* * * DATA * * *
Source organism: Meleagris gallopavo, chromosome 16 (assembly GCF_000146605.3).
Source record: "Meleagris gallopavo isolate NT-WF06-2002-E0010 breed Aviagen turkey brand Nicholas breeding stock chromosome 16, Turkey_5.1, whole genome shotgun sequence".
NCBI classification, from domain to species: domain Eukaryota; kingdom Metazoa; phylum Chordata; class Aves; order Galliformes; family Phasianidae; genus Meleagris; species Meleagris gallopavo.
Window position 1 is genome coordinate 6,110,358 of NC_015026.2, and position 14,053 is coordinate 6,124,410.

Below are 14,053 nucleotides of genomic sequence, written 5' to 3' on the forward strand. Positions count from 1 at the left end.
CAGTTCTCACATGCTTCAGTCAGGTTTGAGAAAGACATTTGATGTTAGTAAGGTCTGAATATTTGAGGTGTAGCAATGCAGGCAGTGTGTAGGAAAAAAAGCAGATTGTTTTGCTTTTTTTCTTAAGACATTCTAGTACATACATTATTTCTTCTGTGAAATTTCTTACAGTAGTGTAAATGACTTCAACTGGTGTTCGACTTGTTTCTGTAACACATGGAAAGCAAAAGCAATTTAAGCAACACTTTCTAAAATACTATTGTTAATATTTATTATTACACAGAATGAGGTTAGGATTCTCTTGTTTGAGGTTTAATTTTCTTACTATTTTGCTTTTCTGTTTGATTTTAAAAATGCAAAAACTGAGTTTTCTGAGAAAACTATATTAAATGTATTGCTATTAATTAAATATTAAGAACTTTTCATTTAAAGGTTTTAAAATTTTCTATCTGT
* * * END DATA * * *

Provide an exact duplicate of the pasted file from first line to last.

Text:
Source organism: Meleagris gallopavo, chromosome 16 (assembly GCF_000146605.3).
Source record: "Meleagris gallopavo isolate NT-WF06-2002-E0010 breed Aviagen turkey brand Nicholas breeding stock chromosome 16, Turkey_5.1, whole genome shotgun sequence".
NCBI classification, from domain to species: domain Eukaryota; kingdom Metazoa; phylum Chordata; class Aves; order Galliformes; family Phasianidae; genus Meleagris; species Meleagris gallopavo.
Window position 1 is genome coordinate 6,110,358 of NC_015026.2, and position 14,053 is coordinate 6,124,410.

Below are 14,053 nucleotides of genomic sequence, written 5' to 3' on the forward strand. Positions count from 1 at the left end.
CAGTTCTCACATGCTTCAGTCAGGTTTGAGAAAGACATTTGATGTTAGTAAGGTCTGAATATTTGAGGTGTAGCAATGCAGGCAGTGTGTAGGAAAAAAAGCAGATTGTTTTGCTTTTTTTCTTAAGACATTCTAGTACATACATTATTTCTTCTGTGAAATTTCTTACAGTAGTGTAAATGACTTCAACTGGTGTTCGACTTGTTTCTGTAACACATGGAAAGCAAAAGCAATTTAAGCAACACTTTCTAAAATACTATTGTTAATATTTATTATTACACAGAATGAGGTTAGGATTCTCTTGTTTGAGGTTTAATTTTCTTACTATTTTGCTTTTCTGTTTGATTTTAAAAATGCAAAAACTGAGTTTTCTGAGAAAACTATATTAAATGTATTGCTATTAATTAAATATTAAGAACTTTTCATTTAAAGGTTTTAAAATTTTCTATCTGT